Hi, I’m John Griffith. I’m a personal injury trial lawyer practicing law in the state of Tennessee. If you’ve been injured in the state of Tennessee due to the negligence of someone else, there’s a good chance that you’ve been asked to attend what’s called an IME.
What is that? IME stands for Independent Medical Examination. What does that mean? First of all, there’s nothing independent about it. This examination is something you’ve been asked to attend by the insurance company and their lawyers who are trying to defeat your claim. This examination has been asked for by the insurance adjustor or the defense attorney representing the insurance company of the person who’s caused your harms and losses.
So how is this doctor selected? This doctor is selected usually by the defense attorney representing that insurance company.
Chances are this defense attorney has used the same doctor over and over again in previous attempts to defeat claims like yours.
So why do these doctors agree to do this? They go to medical school to help you right? Well, the truth is a lot of them do it as a side business for supplemental income. They protect the amount that they are paid and will fight not to disclose it to you. Occasionally, some doctors have testified that they earn well over six figures income as a side business doing IME’s for insurance companies. I prefer to call an IME what it truly is and that is a defense medical examination, or a DME.
Tennessee Independent Medical Exam Tips
So what are six things to do to protect yourself before you go and attend this defense medical examination?
1. Always take a friend with you to the IME.
You need to always, always take a friend or family member with you to attend these medical examinations? Why? Because you need a witness to support you and your version of the events as they occur once you set foot inside that doctor’s examination room, or inside the waiting room.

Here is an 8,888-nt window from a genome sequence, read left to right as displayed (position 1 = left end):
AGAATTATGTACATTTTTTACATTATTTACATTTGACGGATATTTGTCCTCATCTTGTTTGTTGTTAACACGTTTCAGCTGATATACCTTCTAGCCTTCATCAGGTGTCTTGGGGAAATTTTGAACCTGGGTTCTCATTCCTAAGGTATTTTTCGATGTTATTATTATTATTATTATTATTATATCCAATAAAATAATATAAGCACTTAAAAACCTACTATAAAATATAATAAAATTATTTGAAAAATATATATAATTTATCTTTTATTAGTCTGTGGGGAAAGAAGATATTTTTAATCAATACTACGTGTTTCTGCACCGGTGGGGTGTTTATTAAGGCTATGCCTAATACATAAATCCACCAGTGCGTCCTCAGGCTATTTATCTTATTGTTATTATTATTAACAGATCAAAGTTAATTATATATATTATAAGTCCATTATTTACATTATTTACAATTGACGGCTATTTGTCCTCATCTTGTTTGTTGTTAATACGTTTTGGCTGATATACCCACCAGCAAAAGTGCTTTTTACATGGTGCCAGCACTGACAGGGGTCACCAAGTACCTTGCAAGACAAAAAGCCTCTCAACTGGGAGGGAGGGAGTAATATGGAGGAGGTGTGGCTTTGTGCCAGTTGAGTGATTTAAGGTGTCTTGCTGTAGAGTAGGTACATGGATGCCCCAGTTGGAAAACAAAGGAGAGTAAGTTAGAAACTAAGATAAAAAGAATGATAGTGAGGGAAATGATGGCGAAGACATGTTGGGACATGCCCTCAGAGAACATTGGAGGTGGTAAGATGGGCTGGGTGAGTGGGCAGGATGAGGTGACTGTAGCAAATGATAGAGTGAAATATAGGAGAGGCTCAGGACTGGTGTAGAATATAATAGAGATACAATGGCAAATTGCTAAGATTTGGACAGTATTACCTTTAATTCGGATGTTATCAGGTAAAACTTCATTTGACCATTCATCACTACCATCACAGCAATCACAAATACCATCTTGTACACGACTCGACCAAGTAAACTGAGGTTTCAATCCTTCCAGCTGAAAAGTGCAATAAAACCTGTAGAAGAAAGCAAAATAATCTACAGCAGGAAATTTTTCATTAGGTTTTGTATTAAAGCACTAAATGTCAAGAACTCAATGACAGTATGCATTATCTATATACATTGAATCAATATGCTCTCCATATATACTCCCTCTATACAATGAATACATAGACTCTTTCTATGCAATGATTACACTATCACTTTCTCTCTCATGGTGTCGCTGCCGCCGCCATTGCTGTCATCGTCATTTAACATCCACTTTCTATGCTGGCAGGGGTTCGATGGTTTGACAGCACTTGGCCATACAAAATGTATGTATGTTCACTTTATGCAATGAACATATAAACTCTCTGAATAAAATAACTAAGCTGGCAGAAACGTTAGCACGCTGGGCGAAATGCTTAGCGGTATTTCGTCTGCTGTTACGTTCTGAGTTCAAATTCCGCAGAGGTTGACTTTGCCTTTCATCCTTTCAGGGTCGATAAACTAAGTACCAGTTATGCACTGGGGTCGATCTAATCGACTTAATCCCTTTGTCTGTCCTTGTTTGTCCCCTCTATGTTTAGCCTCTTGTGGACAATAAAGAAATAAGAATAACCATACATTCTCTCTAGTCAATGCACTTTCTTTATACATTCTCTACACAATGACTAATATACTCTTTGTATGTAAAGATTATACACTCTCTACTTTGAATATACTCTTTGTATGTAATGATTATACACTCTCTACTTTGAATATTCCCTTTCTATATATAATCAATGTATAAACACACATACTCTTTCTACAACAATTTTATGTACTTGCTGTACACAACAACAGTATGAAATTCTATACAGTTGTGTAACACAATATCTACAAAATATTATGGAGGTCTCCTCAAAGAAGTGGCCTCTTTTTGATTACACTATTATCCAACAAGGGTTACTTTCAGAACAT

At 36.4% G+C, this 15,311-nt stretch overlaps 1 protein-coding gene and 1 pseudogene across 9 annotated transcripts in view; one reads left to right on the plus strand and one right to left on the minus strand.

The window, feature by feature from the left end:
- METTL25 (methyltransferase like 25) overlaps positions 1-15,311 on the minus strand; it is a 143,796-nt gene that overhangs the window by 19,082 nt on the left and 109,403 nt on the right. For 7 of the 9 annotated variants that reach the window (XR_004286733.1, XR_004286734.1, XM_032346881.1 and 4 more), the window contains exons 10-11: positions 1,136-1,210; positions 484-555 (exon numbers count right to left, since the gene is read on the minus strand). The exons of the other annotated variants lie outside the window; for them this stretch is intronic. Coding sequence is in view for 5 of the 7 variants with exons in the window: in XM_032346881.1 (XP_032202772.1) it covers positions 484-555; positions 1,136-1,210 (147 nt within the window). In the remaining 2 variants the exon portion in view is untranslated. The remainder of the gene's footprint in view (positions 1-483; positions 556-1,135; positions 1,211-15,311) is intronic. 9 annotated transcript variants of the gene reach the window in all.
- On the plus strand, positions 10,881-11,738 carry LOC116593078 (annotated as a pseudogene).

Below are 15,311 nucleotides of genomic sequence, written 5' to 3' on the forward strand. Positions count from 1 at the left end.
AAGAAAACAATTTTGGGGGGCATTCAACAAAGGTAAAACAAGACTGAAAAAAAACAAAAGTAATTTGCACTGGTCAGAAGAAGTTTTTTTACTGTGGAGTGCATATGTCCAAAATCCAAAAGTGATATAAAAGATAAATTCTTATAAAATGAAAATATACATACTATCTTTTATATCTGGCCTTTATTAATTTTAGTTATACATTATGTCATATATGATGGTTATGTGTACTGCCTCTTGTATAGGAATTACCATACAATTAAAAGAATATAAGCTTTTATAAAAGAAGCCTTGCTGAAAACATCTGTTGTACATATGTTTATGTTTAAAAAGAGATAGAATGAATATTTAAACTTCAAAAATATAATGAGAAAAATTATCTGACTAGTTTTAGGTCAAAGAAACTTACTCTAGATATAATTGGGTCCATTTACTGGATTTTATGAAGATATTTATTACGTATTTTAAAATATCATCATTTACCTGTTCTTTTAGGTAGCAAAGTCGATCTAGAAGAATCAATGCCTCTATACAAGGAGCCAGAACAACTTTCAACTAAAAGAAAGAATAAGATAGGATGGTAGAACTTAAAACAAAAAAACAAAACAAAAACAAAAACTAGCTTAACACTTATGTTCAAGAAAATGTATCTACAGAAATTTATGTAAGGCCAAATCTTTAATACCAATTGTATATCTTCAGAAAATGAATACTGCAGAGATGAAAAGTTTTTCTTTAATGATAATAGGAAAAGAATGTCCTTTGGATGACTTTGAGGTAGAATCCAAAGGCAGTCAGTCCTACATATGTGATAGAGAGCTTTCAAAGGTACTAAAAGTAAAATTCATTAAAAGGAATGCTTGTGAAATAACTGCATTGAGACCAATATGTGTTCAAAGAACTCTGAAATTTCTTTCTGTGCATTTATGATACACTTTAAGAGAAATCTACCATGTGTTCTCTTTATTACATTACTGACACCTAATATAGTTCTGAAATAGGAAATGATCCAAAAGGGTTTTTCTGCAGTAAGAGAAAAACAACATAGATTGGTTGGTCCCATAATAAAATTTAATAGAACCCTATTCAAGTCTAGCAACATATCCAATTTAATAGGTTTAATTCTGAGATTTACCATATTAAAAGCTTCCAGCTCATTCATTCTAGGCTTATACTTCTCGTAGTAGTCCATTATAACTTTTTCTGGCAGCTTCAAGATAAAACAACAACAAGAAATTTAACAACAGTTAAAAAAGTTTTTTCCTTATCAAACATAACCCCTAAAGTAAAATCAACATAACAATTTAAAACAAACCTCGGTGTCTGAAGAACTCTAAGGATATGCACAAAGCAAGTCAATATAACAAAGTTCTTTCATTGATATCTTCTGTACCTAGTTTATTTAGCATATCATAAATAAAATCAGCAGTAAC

2. Document the time of your arrival, time waiting, and the amount of time the doctor spent with you, as well as the time you leave.
Make sure that you document the time that you arrive at the defense medical examiner’s office. Many times these doctors will make you wait 30 minutes to an hour, sometimes two hours before they see you after the time that you’re scheduled to be seen. Make sure that you tell your story from how they have such little disregard for your time. Once you begin seeing the doctor, record the actual time that the doctor spends with you. Many times doctors will later testify they spent a lot of time with you in an effort to appear very thorough and giving you proper attention, when in actuality that is simply not true.
3. Be very careful of the paperwork you complete at the doctor’s office.
The third thing you need to know is that you need to be careful when you first arrive to the doctor’s office and you’re filling out paperwork. I prefer not to allow my clients to fill out paperwork that deals with asking questions as far as how the incident has occurred or extensive questions about their medical treatment. Why? Because the defense lawyer has already forwarded all of your medical records to that examining doctor and he or she knows about your medical history already. Many times they’ll use that as a question and answer session in order to defeat your claim about how the injury occurred or some treatment that you may have forgotten about later on and use it against you. Many times these same doctors who have been used over and over by the defense attorney are trained in litigation techniques and they’re used as a tool by the insurance company to try to make you look like an exaggerator or a liar or simply that you’re just being dishonest.